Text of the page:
Debunk: It only takes a few cases for an outbreak to resurface in a population with low vaccination coverage. In fact, due to anti-vaccine paranoia, there's been several measles (red) and whooping cough (green) outbreaks in the US recently:
Image Credit: Council for Foreign Relations
Importantly, getting vaccinated protects those around us. A small number of the population are unable to be vaccinated (small children, the elderly), so their protective barrier is vaccinated people around them who stop the spread of the disease. This concept is known as "herd immunity."
Image Credit: PhD Comics
4. Too much?
Anti-vax claim: Giving too many vaccines overwhelms a child’s immune system.
Anti-vaxxers will use scare-mongering memes like these:
Debunk: The number of immune challenges that children fight every day (2,000 — 6,000) in the environment is significantly greater than the number of antigens or reactive particles in all their vaccinations combined, which is actually decreasing:
Image Credit: Pediatrics Journal
Anti-vax claim: Side-effects from vaccines are a far greater risk than the small chance of catching the disease.
Debunk: Vaccines are very safe and any side effects experienced are mild and temporary, such as a sore arm or mild fever. By contrast, contracting the disease is associated with severe risks:
Image Credit: NCIRS
The decision aid above shows that for people with measles, 15 out of 100 have severe symptoms (in red) leading to hospitalization, compared with almost none for those vaccinated. In fact, according to the CDC the chance of death from contracting measles (1 in 500) is far higher than having a non-fatal severe allergic reaction to the MMR vaccine (1 in 1,000,000).
6. Unvaccinated health
Anti-vax claim: Those who are vaccinated are less healthy than those who remain unvaccinated.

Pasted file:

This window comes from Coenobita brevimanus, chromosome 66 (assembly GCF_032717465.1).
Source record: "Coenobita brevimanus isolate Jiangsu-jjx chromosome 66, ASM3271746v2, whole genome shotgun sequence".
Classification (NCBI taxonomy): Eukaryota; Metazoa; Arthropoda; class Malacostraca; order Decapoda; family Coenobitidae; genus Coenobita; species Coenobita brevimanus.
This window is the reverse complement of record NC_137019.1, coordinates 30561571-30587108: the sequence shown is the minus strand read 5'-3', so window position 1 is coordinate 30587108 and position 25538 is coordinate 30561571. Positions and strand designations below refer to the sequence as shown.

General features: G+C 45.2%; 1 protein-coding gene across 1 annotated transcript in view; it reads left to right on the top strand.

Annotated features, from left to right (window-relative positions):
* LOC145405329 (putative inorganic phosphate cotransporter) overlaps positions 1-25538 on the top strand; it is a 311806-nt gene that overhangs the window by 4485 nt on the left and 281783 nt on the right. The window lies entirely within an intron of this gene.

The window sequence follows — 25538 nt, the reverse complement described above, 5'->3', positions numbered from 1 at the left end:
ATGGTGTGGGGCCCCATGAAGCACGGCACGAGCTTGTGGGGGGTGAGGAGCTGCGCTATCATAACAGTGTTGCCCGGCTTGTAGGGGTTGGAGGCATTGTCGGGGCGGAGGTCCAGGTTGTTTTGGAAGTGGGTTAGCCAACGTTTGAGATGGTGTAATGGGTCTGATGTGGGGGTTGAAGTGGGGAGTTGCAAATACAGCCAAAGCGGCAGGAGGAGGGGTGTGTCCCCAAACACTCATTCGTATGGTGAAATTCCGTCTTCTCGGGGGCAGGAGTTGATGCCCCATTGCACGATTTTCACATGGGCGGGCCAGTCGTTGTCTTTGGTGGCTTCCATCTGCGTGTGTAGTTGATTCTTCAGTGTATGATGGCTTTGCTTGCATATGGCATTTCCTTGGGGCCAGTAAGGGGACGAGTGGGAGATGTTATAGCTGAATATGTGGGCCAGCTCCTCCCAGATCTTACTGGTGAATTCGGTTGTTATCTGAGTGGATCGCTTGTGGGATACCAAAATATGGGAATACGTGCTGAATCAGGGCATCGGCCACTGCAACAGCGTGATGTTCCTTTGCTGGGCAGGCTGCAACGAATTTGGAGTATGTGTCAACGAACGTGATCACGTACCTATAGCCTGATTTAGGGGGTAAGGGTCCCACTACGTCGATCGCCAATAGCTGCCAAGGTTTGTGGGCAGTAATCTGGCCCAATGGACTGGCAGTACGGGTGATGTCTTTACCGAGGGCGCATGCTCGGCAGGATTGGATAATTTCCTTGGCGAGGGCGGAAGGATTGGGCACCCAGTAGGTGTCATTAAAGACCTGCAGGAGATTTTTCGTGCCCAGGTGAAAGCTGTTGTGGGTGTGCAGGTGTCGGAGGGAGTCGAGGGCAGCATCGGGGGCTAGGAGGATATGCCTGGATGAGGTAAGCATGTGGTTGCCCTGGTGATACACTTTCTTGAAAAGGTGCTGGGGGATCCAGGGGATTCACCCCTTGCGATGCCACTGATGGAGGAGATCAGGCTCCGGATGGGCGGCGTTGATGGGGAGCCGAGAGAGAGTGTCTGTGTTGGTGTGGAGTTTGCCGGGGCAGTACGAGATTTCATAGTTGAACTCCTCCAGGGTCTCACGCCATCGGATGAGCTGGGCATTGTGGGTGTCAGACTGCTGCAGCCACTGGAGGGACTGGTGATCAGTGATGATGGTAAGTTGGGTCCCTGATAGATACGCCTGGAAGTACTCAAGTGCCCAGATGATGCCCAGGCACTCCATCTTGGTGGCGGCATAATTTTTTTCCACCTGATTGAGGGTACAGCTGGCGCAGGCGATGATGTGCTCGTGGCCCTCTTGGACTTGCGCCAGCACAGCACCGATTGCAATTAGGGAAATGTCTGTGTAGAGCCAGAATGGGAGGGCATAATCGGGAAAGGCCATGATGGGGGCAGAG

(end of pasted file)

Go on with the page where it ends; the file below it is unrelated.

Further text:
Anti-vaxxers will even show "studies" like these, claiming that vaccinated children are up to 5 times more likely to have diseases:
Image Credit: Health Impact
Image Credit: Pubmed
Namely, the only difference in health between vaccinated and unvaccinated children, is in those who get vaccine-preventable illnesses (duh). For non-specific infections and allergies, there's no difference:
Image Credit: Pubmed
This reveals another anti-vaxxer strategy: trying to falsely modify data and pass it off as legitimate science.
Anti-vax claim: Vaccines cause autism because the cases of autism increased when the MMR shot was introduced.
Image Credit: New Scientist
Debunk: Of course this misunderstanding has long been famously exposed.The tactic that anti-vaxxers used to spread fear were graphs like the one above. But the data did not account for factors like rise in the state's population, changes in medical definitions and earlier diagnosis. A more thorough study in Japan where MMR was stopped and then later reintroduced, provides a clear picture that autism isn't linked to vaccination.
Image Credit: New Scientist
Bottom line? Correlation doesn't mean causation, yet anti-vaxxers continually try to link things that have no connection scientifically. Not cool.